WASHINGTON, Feb. 15, 2017 - The U.S. Grains Council has always been one of the major voices for the country’s grain exports, but the last several weeks have brought some major changes to the requirements for that job.
For starters, the Council’s international employees are now faced with the sometimes daunting task of reassuring trading partners who are reacting to developments stirred up by comments from President Donald Trump, including a pledge to renegotiate the North American Free Trade Agreement. For instance, news surfaced this week of a Mexican senator pledging to introduce a bill to buy all of the country’s imported corn from Argentina and Brazil rather than the U.S.
In an interview at the Council’s marketing conference this week in Panama, Tom Sleight, the group’s president and CEO, said that “flare-up” is just further evidence that maintaining trading relationships is “going to take a lot of work.”
“Mexico just last year became our number-one market for corn,” he said, noting that Japan had long been in the lead. “This is not the type of rhetoric that is helpful for this marketplace. Our staff in Mexico are getting some cool receptions when they talk to people that we’ve been working with for decades. That’s troubling.”
Ryan LeGrand is the director of the Council’s Mexico City office, a job he has held for almost a year and a half after previously working in the region with the Grains Council and private companies. He said the administration of Mexican President Enrique Peña Nieto has taken “a very pragmatic approach,” but “fiery, nationalistic talk” is emanating from the country’s legislative branch.
“You wonder how much of (the talk) is just for political attention,” LeGrand said. “They have the public really fired up. There is plenty of anti-American sentiment down there that I haven’t felt in my 17 years of working in Mexico.”
Talk of a border adjustment tax to help finance a wall at the U.S.-Mexico border has particularly been problematic in Mexico. Should talk turn to action and the tax is actually imposed, LeGrand tells Agri-Pulse the Mexican government will be swift and targeted in its response.
“If there are any measures taken by the American administration to tax Mexican goods going into the United States, the first sector that Mexico will retaliate against will be the grain sector,” he said, noting that American farmers should be “very aware” and “concerned with what’s going on.”
Sleight added that he thinks the U.S.-Mexico relationship “has got to improve, and I think it will.” But the issues go beyond just Mexico. Grains Council staffers positioned all over the globe all had similar things to say about the countries in which they are working and the new U.S. administration; officials are just trying to get everything figured out.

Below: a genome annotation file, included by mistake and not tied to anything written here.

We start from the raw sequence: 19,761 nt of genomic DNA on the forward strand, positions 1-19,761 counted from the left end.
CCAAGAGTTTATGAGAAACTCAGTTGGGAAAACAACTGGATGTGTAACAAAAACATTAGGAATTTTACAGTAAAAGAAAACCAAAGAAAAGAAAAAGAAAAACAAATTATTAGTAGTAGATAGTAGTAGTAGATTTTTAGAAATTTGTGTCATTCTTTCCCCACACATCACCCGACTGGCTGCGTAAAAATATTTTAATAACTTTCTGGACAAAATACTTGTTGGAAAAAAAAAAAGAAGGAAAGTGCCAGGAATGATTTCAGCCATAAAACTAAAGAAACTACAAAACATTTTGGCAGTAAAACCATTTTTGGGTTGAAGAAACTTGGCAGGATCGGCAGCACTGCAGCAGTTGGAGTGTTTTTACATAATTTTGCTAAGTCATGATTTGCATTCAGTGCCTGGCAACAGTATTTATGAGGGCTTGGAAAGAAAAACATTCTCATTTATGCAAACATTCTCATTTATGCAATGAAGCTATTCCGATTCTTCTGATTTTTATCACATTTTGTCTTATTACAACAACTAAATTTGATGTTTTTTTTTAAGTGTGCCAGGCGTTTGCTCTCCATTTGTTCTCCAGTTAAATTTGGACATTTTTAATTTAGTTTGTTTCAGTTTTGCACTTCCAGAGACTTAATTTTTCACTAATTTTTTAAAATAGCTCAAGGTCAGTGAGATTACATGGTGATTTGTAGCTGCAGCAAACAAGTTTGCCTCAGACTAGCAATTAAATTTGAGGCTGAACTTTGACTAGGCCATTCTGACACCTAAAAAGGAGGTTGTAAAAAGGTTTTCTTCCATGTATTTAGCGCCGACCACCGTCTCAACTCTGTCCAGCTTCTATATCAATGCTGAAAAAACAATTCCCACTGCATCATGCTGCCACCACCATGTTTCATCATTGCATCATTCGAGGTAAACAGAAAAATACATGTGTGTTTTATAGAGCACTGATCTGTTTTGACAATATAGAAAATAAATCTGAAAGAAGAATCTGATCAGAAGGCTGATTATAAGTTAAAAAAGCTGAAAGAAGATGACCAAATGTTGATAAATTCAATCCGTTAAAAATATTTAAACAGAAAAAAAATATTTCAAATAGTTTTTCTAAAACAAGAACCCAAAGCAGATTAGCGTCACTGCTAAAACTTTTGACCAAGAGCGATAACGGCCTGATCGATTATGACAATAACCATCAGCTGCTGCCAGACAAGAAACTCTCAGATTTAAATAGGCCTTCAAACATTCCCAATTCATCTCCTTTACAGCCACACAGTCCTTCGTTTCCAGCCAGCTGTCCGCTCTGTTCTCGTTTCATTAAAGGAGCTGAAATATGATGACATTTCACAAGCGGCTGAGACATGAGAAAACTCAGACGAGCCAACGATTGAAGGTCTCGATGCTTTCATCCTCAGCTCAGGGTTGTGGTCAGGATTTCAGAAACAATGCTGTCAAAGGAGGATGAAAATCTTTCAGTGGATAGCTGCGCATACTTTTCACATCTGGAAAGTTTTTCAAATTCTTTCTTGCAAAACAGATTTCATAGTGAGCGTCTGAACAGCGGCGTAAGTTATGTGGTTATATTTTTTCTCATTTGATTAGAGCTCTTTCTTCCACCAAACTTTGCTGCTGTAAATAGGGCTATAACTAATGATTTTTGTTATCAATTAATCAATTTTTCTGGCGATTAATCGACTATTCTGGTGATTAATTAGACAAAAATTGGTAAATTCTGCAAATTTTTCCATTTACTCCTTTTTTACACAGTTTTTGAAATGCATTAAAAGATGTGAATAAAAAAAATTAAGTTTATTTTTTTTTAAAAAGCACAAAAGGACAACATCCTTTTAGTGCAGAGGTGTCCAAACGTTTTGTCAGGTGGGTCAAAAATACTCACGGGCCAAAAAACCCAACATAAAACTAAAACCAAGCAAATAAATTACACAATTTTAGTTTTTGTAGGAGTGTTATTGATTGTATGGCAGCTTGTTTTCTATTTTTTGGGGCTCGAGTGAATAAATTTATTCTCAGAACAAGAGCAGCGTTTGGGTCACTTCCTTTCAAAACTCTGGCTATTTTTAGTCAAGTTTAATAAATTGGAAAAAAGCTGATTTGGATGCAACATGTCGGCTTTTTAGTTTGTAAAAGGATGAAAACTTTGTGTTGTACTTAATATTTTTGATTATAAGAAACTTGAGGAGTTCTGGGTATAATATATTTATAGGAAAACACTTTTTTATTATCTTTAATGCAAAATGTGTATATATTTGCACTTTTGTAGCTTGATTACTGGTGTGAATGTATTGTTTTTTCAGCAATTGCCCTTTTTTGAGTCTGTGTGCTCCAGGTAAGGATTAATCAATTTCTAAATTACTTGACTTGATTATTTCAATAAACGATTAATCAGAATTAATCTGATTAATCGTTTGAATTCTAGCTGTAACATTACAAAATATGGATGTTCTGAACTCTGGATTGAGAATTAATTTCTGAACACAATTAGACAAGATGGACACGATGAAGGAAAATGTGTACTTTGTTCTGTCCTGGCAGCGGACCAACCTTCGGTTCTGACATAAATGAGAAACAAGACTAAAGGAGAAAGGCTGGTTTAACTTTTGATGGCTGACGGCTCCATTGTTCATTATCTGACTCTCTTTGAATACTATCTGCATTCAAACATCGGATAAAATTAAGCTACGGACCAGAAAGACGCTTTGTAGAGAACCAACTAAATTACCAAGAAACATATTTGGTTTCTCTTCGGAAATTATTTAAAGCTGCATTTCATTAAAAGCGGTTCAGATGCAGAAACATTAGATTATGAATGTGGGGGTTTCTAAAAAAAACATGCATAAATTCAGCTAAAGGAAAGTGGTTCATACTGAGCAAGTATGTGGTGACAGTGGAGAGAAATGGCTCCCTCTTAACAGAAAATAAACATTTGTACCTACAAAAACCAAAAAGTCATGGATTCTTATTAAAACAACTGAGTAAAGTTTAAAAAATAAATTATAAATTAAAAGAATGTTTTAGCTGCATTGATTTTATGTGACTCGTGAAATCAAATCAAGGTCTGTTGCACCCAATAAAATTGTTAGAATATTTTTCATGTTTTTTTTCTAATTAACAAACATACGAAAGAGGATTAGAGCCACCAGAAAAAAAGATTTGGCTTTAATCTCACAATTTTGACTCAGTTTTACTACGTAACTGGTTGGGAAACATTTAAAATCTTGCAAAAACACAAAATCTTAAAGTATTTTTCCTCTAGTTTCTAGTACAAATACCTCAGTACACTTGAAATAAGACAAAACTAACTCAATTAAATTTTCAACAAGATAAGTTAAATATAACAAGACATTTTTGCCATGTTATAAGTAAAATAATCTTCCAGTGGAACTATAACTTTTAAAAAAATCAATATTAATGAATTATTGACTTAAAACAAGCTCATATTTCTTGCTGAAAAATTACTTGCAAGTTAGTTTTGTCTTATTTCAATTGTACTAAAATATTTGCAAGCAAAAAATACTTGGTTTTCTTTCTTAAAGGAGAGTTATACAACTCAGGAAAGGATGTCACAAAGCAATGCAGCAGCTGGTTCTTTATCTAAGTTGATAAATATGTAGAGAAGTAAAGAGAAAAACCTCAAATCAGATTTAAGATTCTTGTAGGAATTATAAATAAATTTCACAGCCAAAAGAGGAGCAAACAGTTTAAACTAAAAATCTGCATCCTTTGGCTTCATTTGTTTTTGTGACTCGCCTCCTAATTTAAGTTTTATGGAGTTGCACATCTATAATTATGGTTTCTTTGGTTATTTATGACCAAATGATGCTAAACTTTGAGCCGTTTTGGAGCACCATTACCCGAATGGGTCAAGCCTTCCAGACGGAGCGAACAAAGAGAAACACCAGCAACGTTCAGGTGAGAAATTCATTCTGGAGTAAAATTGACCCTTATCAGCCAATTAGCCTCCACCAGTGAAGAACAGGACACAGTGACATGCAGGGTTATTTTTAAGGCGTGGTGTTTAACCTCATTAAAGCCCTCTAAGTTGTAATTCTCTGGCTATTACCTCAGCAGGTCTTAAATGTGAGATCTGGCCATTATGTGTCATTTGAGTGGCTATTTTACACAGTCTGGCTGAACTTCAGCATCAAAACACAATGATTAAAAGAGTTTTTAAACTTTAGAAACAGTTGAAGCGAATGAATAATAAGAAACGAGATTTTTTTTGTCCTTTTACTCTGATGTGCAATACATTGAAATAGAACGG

In China, governmental turnover there is only adding to the unpredictable nature of the U.S.-China relationship. Bryan Lohmar, the director of Grains Council’s China office in Beijing, told Agri-Pulse that the Chinese government traditionally doesn’t react to just statements. “They’ll react to implementing something that they think is moving against them,” he said. So Trump’s comments may not land him in hot water, but his actions could have the potential to do so.
“I think China is taking a wait-and see-position and see how things unfold,” Lohmar said. He noted that from a business-to-business perspective, and taking government squabbles out of the equation, the U.S.-China relationship is still strong.
“There’s really a growing commercial relationship that these trade tensions affect,” he said, “but I think over the long run, it’s a very positive trend that these relationships are growing.”
Despite the occasional inflammatory rhetoric, countries are still interested in doing business with the U.S.
Tommy Hamamoto, the Council’s director in Japan, told Agri-Pulse the nation is still interested in a trade deal with the United States after the downfall of the Trans-Pacific Partnership. Those prospects were buoyed by talks last week between Trump and Japanese Prime Minister Shinzo Abe.
Hamamoto said that with the loss of the U.S., the TPP is no longer as attractive for Japan. That means a bilateral deal with the U.S. is a viable option for Japan to achieve many gains that were in TPP. However, he said the so-called “sacred” products – five agricultural products that were originally off the negotiating table but were eventually brought into TPP – might not be involved in a bilateral deal.
“My best guess is the Japanese government is going to keep the position – on rice and other sacred products – out of (talks),” he said, noting that Abe’s administration hasn’t publicly staked out a position. “My hope is they will put it on the table and make a better deal. It’s better for the Japanese rice farmers at the end of the day if they have a more competitive free trade agreement to make themselves more cost efficient.”
Hamamoto said Japan may also push for increased U.S. market access for wagyu beef, a high-quality, and high price, product native to the country that is currently hampered by quotas. LeGrand said Mexico will be looking for help for its grain and dairy sectors in any renegotiation of NAFTA. And Lohmar also said China may be looking as much for recognition as a global power from the U.S. as for improvement in commercial relations.
Overall, Sleight said the Grains Council team – and the rest of the international trade community – are trying to acclimate to the new normal.
“Every day is different,” Sleight said. “We’ve got to be ready, we’ve got to be nimble, and we’ve got to pay attention.”